They say everything old is new again, and that could be the case with UConn’s relationship with the Big East. UConn is on the verge of leaving the American Athletic Conference to return to the Big East ahead of the 2020-21 season, according to CBS Sports’ Gary Parrish and Matt Norlander. The Hartford Courant and Digital Sports Desk first reported the move.
UConn’s move would affect all of its athletic programs with the exception of football, which the Big East does not sponsor. A source told Parrish this expected move is largely designed to help return men’s basketball to the more familiar brand of the Big East. However, the women’s basketball program would also prefer to leave the AAC, and Hall of Fame coach Geno Auriemma has privately pushed for the move as well, the source added.
The Big East has scheduled a call for early next week in which its presidents are expected to ratify UConn’s return, a source close to the conference told Norlander. UConn’s Board of Trustees has planned to vote and approve the move on Wednesday, but media reports may accelerate the timeline. A formal announcement of the Big East approving the return of UConn to the conference is planned for Thursday in New York.
“I’d be surprised if this ends pretty,” a second source told Norlander, noting that the AAC is not going to make this transition easy on the program. “… [The Huskies] never fully embraced the American.”
Norlander and Parrish both report that UConn is expected to be part of the Big East for the 2020-21 season as the league’s 11th team with the Big East’s men’s basketball programs each playing 20 games to keep a true round-robin schedule.
“It is our responsibility to always be mindful of what is in the best interest of our student-athletes, our fans and our future,” said UConn in an unattributed statement. “With that being said, we have been and remain proud members of the American Athletic Conference.”
Neither the AAC nor Big East would comment when asked by CBS Sports.
UConn had been a member of the Big East in basketball since the conference’s inception in 1979. When the school decided to move its football program to the FBS level, it spent its first four seasons as an independent before joining the Big East in 2004. Both programs remained there until the original Big East dissolved as football-playing schools like Louisville, Pitt, Syracuse and Rutgers left to join Power Five conferences. Out of that fracture was born the AAC, which was where UConn moved in both football and basketball starting in 2013 seasons.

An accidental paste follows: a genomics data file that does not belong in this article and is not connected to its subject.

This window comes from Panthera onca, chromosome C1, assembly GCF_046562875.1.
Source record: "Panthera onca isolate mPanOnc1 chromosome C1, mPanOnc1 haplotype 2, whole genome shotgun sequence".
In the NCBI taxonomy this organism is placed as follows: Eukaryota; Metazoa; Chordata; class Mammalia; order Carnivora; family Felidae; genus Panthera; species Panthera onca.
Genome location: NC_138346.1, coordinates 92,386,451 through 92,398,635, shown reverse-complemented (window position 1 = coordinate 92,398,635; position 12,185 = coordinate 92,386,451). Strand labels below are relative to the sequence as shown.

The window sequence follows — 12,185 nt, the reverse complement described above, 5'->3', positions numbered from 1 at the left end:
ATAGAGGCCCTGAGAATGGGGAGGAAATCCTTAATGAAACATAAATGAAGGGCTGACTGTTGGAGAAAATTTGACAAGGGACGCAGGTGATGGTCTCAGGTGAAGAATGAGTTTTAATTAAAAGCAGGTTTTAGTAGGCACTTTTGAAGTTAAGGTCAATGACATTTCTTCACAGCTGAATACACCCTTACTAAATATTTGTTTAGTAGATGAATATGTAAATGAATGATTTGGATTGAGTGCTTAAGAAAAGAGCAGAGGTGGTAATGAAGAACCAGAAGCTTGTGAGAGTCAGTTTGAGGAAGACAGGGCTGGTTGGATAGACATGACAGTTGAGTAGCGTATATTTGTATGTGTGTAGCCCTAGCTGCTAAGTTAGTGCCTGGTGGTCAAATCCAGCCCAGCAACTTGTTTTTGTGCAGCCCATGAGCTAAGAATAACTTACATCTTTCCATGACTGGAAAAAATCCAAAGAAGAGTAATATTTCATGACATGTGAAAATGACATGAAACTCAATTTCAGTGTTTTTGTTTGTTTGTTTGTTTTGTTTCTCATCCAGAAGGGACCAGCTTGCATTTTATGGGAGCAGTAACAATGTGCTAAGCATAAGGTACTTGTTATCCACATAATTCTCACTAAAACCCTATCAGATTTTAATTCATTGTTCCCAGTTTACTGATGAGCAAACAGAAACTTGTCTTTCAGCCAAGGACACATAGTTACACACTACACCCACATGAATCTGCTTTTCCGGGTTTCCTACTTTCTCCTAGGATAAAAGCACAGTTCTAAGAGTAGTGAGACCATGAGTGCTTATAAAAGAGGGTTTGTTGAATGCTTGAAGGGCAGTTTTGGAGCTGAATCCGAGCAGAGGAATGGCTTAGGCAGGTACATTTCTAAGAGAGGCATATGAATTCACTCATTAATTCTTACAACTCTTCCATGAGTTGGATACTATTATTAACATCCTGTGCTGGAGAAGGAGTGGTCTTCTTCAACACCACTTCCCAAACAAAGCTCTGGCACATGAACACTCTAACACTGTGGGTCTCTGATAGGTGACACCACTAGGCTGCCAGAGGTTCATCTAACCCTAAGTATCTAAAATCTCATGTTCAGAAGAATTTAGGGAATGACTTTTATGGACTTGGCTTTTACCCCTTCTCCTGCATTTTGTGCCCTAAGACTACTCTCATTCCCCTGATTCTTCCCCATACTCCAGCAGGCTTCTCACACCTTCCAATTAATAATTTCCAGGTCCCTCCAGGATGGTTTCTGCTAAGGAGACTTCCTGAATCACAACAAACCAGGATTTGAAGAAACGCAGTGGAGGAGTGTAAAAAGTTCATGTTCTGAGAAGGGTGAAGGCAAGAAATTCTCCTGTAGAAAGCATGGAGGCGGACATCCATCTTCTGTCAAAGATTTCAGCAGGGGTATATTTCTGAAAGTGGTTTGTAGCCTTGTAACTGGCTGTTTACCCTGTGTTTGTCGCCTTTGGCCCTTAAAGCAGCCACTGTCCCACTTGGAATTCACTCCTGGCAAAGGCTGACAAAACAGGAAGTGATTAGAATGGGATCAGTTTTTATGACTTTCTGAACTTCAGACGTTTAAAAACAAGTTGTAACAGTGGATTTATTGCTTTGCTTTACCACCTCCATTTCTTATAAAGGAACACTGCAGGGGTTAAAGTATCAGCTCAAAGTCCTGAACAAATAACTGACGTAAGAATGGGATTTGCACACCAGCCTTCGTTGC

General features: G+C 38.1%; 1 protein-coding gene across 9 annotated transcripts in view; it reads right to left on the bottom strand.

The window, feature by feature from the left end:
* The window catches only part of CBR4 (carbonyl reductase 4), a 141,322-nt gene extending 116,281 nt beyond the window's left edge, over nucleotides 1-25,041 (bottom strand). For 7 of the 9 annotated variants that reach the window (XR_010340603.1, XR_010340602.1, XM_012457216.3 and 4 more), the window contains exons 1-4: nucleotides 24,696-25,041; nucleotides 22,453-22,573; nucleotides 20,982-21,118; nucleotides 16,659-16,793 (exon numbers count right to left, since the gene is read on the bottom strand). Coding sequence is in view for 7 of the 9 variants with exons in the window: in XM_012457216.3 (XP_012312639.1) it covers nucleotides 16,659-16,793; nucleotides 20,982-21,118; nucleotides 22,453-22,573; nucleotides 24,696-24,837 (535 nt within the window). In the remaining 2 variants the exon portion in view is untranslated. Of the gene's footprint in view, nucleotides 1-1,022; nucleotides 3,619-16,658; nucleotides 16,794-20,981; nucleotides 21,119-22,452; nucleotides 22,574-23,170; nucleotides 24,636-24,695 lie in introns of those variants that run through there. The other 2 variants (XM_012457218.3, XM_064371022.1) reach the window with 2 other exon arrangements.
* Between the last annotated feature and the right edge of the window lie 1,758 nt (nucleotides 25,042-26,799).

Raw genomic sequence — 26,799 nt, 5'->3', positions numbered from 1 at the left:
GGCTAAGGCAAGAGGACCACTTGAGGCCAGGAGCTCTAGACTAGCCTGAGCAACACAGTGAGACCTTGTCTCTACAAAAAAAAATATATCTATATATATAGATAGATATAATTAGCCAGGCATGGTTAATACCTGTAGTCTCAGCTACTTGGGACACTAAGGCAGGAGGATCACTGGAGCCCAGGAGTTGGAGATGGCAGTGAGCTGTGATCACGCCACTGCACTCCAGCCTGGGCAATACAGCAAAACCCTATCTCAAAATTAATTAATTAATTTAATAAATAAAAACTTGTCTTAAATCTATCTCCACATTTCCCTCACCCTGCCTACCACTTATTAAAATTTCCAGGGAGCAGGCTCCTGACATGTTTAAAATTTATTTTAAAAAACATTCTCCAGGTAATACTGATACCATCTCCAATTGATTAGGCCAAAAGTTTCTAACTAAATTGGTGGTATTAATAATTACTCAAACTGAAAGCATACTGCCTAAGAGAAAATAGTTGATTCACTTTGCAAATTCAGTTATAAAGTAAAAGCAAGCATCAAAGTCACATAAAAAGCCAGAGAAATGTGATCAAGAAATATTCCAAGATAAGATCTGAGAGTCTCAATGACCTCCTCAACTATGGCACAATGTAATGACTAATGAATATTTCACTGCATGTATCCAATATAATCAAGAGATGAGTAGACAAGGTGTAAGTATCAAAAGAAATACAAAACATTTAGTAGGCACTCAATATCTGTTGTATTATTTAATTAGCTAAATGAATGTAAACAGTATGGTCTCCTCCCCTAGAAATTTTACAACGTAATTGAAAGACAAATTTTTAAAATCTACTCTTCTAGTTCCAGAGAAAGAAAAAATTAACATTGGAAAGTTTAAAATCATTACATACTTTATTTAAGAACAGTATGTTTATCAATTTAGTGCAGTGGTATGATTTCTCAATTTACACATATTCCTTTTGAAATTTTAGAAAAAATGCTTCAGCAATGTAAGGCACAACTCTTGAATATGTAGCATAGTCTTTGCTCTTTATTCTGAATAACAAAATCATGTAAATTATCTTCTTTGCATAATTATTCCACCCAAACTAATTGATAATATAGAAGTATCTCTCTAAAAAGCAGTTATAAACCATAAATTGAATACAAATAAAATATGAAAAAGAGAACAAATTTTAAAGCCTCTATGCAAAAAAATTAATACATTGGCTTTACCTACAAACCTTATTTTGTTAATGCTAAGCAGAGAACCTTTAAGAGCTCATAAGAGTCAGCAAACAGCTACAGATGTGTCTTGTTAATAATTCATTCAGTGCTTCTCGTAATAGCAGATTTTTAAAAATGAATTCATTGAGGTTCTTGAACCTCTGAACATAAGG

UConn’s first season as a member of the AAC in basketball worked spectacularly as the Huskies won a national championship. They’ve only been selected for the NCAA Tournament once in the five seasons since, and fans have clamored for the program to return to the Big East. Their voices have only increased in volume in recent seasons.
As for the football program, life in the AAC has not been kind. In six seasons, the Huskies have only qualified for one bowl game. That 2015 season, in which the Huskies finished 6-7, is the only time the program has won more than three games in a season as a member of the AAC. The program’s problems run deeper than conference affiliation, however, and some have wondered whether the school should consider giving up FBS football altogether.
If UConn is moving back to the Big East, it’s unknown what will happen to the football program as the Big East does not sponsor football. It’s hard to imagine the AAC would want to keep UConn as a football-only member considering the school would have left it in every other sport.
Should UConn want to continue sponsoring an FBS program, it would likely have to do so as an independent — at least temporarily — as it did from 2000-03, though it’s possible the MAC or Conference USA would be interested in adding the program.